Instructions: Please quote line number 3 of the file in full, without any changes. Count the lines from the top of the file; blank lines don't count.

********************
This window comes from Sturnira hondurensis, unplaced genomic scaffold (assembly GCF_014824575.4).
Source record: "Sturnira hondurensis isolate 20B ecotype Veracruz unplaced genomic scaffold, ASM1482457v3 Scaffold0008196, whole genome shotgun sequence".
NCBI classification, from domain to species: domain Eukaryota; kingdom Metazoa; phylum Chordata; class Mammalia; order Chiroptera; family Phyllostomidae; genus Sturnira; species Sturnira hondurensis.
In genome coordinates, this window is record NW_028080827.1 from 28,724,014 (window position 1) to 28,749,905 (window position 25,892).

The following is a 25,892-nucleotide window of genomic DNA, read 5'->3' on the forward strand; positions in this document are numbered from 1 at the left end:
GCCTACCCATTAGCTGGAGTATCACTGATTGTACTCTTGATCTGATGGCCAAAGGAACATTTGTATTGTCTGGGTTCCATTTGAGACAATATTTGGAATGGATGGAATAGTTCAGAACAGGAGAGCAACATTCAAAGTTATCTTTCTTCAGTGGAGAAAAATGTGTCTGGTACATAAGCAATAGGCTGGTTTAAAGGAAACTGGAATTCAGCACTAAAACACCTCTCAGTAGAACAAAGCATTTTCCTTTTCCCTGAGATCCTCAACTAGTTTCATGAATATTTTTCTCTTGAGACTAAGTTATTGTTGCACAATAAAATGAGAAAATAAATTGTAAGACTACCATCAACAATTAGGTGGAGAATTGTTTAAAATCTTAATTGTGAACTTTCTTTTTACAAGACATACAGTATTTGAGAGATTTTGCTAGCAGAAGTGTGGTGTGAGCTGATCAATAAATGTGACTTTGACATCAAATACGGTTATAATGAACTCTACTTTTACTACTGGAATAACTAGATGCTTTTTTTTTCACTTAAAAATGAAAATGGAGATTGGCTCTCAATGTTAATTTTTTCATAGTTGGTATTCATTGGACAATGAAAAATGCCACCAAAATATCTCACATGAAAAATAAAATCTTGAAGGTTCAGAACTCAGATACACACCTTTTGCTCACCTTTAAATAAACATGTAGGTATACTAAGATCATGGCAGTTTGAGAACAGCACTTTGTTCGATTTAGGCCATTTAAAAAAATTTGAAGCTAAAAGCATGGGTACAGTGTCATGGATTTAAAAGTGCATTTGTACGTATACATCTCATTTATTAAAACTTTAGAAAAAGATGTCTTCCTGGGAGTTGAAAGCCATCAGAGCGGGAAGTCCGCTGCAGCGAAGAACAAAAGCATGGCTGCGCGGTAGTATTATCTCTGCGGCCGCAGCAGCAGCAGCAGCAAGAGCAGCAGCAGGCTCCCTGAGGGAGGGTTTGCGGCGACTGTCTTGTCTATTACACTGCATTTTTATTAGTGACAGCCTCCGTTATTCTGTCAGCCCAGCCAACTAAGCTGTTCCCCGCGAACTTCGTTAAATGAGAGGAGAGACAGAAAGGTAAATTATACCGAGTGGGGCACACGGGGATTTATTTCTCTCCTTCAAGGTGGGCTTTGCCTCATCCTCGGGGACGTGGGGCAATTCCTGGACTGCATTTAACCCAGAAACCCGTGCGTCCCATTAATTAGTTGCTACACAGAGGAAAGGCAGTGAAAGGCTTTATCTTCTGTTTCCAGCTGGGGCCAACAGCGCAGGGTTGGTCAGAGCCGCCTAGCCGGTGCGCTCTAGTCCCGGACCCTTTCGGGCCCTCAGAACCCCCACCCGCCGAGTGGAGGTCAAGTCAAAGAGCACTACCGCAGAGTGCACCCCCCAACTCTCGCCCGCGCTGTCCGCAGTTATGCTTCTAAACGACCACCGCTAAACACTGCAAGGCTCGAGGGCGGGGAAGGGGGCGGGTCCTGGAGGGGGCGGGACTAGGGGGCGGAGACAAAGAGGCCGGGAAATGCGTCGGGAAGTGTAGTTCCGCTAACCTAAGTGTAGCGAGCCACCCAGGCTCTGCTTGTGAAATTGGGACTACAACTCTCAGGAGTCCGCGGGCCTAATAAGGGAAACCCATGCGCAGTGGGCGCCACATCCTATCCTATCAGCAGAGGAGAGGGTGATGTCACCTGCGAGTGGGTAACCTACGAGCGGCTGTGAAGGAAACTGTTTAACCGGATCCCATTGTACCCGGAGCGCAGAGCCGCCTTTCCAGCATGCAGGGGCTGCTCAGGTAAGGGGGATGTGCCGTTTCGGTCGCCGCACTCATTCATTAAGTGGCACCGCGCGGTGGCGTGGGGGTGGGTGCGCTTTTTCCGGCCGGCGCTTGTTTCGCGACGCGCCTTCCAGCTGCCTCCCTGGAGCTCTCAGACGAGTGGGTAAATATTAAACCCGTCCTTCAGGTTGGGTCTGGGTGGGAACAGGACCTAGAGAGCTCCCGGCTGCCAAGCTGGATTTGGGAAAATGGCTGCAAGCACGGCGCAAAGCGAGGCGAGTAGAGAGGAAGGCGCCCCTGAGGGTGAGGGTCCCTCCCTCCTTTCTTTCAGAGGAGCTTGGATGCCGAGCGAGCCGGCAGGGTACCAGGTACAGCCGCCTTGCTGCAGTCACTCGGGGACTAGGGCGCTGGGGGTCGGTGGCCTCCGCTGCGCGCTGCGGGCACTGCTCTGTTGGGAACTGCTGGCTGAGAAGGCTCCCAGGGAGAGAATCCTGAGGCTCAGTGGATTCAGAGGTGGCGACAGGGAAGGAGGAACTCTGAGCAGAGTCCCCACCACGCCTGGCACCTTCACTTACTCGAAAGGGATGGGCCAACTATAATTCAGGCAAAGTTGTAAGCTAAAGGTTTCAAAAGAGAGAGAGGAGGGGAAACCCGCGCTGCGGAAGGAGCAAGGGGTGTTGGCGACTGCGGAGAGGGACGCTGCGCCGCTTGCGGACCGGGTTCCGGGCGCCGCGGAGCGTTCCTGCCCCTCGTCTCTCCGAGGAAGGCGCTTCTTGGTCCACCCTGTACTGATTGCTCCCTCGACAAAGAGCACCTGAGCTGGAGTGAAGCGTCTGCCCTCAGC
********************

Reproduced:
NCBI classification, from domain to species: domain Eukaryota; kingdom Metazoa; phylum Chordata; class Mammalia; order Chiroptera; family Phyllostomidae; genus Sturnira; species Sturnira hondurensis.